If you run OpenStack, you’re probably also looking for ways to do so as easily as possible. Developed by Mirantis, Fuel is an upstream OpenStack community project that helps you eliminate the time-consuming, complex, error-prone process of manual deployments. Fuel is an intuitive, GUI-driven tool that simplifies deploying, testing, and maintaining configurations of OpenStack at scale. Being an OpenStack tool itself, Fuel is not hard-bundled and prevents vendor lock-in.
In a significant enhancement to Fuel’s ongoing evolution, it now runs on Docker to accelerate Fuel application updates, helping you leverage your OpenStack cloud investment with its increased capabilities. Read on for details on how Fuel on Docker can work for you.
Why Fuel on Docker?
Mirantis chose to run Fuel on Docker beginning with Mirantis OpenStack 5.0 because it accelerates Fuel updates through rapid application assembly. With the modifications we made to Puppet, Ruby, and Python code to put Fuel on Docker, you can now redeploy Fuel in less than 30 seconds without rollbacks or cleanup scripts. You can make changes, test them quickly, and rollback if necessary. You can also update the Fuel master node and rollback if you have problems.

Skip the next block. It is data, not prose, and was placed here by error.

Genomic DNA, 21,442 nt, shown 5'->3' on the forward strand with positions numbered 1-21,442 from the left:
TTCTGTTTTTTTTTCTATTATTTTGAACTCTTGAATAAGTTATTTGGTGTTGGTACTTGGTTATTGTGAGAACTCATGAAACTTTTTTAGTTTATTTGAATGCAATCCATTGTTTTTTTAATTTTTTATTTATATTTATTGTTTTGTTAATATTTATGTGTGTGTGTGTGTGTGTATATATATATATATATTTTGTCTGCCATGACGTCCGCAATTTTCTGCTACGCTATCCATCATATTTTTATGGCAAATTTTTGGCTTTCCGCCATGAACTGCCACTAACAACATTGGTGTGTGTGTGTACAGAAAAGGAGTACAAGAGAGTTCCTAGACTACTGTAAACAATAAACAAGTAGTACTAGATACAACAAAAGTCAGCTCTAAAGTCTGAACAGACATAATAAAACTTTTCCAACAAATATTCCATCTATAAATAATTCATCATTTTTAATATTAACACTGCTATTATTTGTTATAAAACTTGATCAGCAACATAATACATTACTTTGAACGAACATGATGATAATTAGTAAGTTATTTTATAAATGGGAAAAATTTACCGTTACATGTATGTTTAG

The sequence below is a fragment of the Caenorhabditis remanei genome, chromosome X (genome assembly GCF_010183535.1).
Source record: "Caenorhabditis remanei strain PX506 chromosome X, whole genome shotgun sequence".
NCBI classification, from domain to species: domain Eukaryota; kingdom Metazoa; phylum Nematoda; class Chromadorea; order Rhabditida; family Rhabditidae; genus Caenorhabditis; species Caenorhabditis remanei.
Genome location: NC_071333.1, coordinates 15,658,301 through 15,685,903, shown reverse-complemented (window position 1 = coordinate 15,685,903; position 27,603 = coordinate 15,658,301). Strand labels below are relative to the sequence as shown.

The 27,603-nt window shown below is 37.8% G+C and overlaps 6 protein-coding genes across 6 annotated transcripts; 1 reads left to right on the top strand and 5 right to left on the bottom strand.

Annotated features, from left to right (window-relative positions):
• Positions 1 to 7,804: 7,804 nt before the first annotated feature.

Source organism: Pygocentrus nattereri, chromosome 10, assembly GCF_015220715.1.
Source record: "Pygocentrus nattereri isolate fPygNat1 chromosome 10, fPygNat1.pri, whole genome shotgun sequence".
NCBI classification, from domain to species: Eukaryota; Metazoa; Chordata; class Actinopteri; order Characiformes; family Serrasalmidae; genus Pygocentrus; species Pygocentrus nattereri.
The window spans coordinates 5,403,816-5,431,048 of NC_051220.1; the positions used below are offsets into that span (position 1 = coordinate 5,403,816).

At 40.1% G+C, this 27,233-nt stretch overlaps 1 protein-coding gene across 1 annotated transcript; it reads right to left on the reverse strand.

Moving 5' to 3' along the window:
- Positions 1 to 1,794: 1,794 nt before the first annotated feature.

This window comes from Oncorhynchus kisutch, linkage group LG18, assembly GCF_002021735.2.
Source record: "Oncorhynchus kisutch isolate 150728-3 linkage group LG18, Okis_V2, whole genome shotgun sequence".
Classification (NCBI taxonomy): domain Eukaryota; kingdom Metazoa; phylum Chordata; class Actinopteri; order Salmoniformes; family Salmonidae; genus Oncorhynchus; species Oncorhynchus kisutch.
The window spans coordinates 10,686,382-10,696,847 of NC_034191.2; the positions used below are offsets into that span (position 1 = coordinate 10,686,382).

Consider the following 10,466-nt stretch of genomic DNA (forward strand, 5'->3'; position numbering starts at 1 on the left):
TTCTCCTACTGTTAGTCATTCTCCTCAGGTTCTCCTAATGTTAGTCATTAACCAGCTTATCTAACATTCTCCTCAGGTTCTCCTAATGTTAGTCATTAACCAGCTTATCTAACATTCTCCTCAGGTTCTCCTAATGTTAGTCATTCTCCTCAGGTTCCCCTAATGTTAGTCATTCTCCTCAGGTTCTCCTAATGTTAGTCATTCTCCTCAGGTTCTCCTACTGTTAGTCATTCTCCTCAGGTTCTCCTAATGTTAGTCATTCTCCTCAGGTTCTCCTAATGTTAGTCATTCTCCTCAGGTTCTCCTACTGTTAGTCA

Docker enables such straightforward, rapid redeployment because its applications are in portable software “containers,” and run in diverse environments, including laptops running Mac OS X or Windows (using boot2docker), QA servers running Ubuntu in the cloud, and production data center VMs running Red Hat Enterprise Linux. To update a Fuel application in Docker, for example, you just drop the older container and start a new one, saving the 1-2 hours it would have taken to rebuild a Fuel ISO and test your changes.
With the improvements of putting Fuel on Docker in Mirantis OpenStack 5.0 came some growing pains that we addressed in 5.1 and 6.0. In the 5.0 release, some users encountered protracted Fuel deployment times and unstable behavior. In addition, Fuel required too much disk space for logs, with the potential for crashing the operating system.